Washington — With wheat prices already low, the Agriculture Department on Friday raised its forecast for the winter wheat crop by 2 percent and predicted more supplies in storage due to cuts in exports.
Even though farmers expect to harvest 7 percent less winter wheat than last year, per-acre yields are so good that the crop is expected to top 1.74 billion bushels, compared with 1.71 billion bushels in the May estimate.
Prices, which reached a seven-year low earlier this month, are now projected to hover at about $3 a bushel, down more than $1 from 1997. The new estimates will continue the downward pressure on prices.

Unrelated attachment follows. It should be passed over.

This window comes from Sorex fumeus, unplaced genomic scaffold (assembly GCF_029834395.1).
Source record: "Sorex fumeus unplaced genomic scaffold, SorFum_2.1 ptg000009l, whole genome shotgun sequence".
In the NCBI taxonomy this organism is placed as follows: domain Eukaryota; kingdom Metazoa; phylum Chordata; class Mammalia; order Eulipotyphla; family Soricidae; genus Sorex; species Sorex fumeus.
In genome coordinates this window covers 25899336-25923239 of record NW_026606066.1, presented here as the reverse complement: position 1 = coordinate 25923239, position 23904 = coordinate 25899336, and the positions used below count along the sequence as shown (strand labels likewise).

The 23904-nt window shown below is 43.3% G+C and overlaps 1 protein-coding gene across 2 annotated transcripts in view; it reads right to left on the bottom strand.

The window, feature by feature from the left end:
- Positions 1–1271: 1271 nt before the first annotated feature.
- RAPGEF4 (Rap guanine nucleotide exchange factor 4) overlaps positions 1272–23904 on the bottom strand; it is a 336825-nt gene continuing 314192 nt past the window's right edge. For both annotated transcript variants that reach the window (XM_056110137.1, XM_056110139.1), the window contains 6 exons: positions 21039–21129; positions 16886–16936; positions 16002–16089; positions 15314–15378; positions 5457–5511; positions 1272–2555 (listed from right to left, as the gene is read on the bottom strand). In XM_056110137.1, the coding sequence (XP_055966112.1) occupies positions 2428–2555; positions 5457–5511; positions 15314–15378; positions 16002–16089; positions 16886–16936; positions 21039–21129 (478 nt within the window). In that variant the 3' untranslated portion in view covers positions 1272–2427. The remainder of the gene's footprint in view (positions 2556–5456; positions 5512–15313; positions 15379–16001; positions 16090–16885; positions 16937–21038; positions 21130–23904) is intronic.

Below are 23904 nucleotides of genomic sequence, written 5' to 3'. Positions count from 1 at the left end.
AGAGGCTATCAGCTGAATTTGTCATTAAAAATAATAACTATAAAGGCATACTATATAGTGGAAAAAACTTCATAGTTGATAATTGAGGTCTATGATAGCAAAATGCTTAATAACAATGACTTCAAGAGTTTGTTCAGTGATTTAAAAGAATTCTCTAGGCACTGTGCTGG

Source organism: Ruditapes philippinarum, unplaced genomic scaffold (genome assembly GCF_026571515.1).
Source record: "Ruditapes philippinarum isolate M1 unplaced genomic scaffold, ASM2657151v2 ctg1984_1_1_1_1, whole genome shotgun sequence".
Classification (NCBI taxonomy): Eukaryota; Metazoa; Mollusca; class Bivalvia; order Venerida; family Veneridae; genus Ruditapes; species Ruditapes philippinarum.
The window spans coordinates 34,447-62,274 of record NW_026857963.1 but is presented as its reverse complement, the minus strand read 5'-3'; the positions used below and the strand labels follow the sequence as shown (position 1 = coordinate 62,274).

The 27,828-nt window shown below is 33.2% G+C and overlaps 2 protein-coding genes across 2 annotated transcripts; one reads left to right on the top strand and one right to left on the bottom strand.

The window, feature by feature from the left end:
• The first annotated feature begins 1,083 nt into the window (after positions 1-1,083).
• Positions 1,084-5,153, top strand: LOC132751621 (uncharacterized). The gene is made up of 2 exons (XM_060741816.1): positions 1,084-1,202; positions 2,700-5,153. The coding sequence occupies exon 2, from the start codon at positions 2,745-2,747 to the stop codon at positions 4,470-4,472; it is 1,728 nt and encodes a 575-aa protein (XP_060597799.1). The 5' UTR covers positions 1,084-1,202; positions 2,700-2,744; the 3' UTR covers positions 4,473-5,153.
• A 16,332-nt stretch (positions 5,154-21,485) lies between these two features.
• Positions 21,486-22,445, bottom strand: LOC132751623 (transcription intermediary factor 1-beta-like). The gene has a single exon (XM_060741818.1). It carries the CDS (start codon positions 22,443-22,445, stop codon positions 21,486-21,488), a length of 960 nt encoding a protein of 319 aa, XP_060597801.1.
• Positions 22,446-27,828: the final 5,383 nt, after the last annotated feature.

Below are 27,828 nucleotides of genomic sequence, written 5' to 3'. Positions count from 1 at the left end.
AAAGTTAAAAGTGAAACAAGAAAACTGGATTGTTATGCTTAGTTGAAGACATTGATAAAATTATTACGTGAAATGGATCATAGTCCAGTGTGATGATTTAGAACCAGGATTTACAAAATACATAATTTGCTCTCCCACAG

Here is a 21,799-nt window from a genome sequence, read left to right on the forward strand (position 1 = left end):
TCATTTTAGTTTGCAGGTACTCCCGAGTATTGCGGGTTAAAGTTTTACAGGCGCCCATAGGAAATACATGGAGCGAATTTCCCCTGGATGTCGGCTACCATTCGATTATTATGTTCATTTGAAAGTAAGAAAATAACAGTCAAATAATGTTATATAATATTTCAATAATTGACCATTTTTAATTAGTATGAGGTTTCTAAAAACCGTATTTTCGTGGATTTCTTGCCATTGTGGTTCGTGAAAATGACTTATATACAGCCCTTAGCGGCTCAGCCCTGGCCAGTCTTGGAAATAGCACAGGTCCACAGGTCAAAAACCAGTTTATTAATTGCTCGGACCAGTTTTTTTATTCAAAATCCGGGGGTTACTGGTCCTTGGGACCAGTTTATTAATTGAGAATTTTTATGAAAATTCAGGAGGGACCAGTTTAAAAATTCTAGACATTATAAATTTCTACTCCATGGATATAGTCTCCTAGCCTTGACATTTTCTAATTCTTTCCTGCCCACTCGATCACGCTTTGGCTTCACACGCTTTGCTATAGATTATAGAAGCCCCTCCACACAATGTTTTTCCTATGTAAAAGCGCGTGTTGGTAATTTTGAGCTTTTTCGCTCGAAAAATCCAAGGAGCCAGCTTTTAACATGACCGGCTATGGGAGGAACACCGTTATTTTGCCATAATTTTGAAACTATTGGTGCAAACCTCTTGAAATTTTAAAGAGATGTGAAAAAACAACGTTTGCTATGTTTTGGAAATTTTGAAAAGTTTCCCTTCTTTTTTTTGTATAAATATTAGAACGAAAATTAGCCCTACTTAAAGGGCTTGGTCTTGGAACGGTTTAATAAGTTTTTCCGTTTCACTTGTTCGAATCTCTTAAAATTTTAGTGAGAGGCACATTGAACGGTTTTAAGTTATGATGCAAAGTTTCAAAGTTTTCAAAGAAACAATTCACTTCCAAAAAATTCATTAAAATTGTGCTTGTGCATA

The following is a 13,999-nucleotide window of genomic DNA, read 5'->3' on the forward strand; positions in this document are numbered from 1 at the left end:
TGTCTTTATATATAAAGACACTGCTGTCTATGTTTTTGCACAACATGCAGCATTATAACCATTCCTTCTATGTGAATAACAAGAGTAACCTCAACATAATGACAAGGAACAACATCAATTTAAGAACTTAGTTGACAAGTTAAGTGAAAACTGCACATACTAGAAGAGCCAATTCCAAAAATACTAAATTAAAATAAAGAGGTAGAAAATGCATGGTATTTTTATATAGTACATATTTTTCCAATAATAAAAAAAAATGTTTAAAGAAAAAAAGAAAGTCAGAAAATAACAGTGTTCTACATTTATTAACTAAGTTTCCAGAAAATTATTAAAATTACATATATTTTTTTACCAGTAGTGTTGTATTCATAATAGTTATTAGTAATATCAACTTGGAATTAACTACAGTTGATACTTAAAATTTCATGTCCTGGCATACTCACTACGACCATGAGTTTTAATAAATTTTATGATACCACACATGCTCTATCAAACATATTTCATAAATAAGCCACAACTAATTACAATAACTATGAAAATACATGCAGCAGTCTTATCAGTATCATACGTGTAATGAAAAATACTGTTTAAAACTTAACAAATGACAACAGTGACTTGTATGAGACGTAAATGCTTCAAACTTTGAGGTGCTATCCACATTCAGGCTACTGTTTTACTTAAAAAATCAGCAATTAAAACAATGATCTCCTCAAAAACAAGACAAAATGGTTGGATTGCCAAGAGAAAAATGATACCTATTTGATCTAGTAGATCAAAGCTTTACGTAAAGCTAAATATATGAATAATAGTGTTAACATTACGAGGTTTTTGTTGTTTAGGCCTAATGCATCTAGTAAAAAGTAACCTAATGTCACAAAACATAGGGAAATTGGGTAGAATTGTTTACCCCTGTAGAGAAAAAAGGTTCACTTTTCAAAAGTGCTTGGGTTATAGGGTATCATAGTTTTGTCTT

In Kansas, the forecast size of the state's 1998 wheat crop was increased, but production still is expected to fall far short of 1997's record crop.
The June estimate placed the size of this year's crop at 393.9 million bushels, up 8 percent from the May estimate of 377.4 million bushels.
Last year's crop was an all-time bumper of 506 million bushels, and the latest estimate falls 22 percent short of matching that. Still, a crop of 394 million bushels would rank 10th best in state history.